Marilith brightened into a cheerful smile. “Oh, but wouldn’t that have been fun. She wouldn’t have lasted mere seconds against me. Will you please admit that?”
“I admit you are a worthy opponent. You feel no remorse for all the death that attack wrought?”
“Should I, Dav?”
“Yes, you should. You see, that’s why we could never be together, why we traverse different paths. You say you’re on the opposite side of the mirror from me. That small, shiny space is an impenetrable barrier. That is why there was never any real hope for us. You, Marilith, could have been so much to so many people. You could have been a Queen … and yet look where we are. That’s why Pardock threw down the baton. Because you are you and I am me, Xaphan and League.”
Marilith sat there for a moment. She wiped a tear from her eye. “You really say some very mean things to me.”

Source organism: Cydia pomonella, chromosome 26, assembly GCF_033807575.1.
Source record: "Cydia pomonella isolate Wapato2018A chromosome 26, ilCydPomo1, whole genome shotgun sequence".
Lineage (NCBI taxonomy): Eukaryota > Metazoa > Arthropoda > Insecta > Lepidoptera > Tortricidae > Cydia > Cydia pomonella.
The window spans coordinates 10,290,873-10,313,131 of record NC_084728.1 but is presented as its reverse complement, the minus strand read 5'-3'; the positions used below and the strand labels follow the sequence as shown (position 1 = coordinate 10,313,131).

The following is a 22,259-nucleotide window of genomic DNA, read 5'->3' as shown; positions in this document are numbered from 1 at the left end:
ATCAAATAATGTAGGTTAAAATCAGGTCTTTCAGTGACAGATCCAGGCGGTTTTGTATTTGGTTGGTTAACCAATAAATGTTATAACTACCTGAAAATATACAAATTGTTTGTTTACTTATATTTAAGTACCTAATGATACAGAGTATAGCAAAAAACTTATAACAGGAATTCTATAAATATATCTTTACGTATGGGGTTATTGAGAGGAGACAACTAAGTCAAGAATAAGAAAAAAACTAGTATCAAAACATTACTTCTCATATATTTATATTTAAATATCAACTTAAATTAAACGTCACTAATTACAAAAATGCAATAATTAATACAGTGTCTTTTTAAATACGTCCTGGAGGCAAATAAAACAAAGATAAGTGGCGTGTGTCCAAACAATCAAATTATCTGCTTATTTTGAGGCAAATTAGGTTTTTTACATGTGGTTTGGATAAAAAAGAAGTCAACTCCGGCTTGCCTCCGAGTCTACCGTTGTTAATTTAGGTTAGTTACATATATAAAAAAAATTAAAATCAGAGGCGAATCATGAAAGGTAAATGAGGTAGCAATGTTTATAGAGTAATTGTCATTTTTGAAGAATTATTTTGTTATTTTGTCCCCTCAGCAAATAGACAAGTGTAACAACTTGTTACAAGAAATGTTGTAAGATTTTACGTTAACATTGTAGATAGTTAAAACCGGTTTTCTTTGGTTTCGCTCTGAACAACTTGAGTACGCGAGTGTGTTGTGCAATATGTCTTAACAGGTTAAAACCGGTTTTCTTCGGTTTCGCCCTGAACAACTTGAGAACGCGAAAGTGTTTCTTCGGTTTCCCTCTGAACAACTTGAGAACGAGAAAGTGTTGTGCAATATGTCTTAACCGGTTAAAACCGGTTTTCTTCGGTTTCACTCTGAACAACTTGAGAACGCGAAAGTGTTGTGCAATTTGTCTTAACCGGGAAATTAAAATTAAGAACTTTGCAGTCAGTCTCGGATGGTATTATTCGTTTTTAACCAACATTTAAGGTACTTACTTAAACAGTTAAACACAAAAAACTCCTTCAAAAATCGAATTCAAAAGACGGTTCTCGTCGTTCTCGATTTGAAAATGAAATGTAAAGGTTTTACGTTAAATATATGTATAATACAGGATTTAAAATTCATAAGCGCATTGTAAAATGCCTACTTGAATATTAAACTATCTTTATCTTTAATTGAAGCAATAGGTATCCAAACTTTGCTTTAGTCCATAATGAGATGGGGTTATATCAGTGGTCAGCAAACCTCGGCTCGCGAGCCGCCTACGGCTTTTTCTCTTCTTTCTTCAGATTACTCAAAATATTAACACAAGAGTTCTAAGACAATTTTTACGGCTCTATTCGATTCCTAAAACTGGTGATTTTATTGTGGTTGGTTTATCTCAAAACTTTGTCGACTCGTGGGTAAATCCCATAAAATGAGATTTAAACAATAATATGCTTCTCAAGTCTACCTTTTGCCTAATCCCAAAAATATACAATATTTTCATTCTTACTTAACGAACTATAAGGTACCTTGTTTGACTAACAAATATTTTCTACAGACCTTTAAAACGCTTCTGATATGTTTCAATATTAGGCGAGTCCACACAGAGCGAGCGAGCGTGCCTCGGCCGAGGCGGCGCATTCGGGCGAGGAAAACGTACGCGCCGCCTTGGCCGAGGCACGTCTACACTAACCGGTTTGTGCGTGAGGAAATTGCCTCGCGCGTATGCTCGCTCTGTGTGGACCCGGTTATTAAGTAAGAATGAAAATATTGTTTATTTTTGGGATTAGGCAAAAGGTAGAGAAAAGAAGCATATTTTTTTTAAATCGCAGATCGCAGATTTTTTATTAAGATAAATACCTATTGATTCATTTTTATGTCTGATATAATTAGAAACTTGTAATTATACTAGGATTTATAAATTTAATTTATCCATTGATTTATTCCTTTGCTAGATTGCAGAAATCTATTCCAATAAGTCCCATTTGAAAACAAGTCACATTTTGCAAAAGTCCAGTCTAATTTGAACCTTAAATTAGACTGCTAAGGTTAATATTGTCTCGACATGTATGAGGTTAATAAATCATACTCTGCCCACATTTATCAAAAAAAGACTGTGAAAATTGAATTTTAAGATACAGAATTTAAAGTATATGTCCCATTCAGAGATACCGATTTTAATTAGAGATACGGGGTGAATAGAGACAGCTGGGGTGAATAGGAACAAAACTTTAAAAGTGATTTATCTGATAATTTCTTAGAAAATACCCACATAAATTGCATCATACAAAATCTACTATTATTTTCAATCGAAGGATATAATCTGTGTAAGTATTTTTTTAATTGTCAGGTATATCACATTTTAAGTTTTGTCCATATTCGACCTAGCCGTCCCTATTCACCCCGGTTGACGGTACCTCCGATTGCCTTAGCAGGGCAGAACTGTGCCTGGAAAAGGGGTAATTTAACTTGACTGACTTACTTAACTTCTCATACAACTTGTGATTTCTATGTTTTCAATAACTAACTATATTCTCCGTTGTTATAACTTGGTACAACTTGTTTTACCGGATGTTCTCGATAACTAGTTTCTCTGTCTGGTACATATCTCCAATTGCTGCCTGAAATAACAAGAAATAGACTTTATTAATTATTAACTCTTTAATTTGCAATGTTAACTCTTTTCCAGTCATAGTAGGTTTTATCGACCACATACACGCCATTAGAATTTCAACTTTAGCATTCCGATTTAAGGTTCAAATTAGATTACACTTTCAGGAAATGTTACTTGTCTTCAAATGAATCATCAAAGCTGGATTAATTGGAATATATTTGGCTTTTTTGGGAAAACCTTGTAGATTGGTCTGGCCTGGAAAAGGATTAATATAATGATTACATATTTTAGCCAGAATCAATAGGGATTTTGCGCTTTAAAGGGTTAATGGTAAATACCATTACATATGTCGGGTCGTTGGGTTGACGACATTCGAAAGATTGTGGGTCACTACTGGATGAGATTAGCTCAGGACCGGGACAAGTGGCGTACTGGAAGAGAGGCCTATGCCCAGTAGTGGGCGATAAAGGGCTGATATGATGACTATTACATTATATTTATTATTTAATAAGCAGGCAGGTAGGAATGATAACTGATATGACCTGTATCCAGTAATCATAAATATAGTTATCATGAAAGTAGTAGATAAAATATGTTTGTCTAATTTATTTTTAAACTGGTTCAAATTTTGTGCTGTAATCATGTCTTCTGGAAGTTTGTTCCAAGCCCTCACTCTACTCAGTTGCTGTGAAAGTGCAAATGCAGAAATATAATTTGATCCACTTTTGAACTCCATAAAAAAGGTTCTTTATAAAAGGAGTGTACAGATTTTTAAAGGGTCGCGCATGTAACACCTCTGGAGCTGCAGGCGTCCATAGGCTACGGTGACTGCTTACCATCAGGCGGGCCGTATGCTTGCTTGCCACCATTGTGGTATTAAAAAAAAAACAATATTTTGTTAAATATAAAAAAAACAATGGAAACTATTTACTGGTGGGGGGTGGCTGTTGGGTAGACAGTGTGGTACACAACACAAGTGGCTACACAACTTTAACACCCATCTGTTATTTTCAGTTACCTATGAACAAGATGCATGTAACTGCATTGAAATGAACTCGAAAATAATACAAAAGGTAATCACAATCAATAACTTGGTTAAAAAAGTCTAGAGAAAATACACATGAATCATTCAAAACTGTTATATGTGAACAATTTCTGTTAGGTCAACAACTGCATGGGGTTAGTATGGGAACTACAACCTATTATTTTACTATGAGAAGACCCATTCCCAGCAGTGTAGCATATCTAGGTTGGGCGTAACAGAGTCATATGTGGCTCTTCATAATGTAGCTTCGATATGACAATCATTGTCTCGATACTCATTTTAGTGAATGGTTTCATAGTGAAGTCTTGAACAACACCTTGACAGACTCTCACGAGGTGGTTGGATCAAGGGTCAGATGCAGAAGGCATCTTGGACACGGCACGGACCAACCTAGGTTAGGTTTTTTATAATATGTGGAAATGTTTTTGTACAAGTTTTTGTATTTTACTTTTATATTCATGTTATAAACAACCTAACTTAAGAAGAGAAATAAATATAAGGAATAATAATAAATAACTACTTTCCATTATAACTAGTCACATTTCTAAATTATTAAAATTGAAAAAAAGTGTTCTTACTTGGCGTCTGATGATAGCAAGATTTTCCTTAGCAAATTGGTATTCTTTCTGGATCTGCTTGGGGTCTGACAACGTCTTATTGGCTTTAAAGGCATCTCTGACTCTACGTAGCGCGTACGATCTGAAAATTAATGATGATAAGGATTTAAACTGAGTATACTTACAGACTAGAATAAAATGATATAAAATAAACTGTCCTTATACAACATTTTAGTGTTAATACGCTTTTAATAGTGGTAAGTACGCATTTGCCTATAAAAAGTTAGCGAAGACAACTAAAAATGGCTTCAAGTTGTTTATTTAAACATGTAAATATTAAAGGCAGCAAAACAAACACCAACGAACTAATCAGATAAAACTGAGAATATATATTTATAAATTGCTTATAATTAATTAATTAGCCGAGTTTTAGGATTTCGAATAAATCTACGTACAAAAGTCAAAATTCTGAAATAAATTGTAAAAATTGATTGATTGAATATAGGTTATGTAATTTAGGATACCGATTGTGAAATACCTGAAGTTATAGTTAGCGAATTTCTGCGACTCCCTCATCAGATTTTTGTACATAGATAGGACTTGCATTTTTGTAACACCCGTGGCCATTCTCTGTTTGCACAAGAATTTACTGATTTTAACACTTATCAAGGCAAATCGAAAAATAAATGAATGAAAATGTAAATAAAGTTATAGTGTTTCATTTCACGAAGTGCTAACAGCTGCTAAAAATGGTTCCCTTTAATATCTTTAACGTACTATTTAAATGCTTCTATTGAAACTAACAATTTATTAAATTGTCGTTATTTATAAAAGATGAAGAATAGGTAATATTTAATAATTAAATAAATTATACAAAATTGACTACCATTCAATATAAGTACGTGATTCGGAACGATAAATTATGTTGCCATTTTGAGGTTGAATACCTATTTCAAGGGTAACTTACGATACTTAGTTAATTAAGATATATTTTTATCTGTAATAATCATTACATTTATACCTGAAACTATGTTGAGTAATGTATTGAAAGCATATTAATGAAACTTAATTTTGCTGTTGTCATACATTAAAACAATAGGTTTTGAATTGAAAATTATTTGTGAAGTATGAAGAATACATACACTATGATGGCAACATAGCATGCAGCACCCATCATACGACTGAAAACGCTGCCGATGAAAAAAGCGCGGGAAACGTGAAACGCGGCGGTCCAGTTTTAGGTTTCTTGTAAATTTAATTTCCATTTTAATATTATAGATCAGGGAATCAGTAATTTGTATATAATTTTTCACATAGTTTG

“Oh, please. You are fully capable of leaving a mountain of corpses in your wake, yet your feelings are hurt by a few truthful words? Marilith, we’ve had this conversation before, and I am certain we’ll have it again at some point. You …”
“I must away, Dav,” Marilith said, more tears rolling down her cheek. “Please tell your Syg that I will be coming for her. Please have the courtesy to tell her that she is going to die. She will not be your Countess. I’ll see her dead first.”
The screen shut off and went black.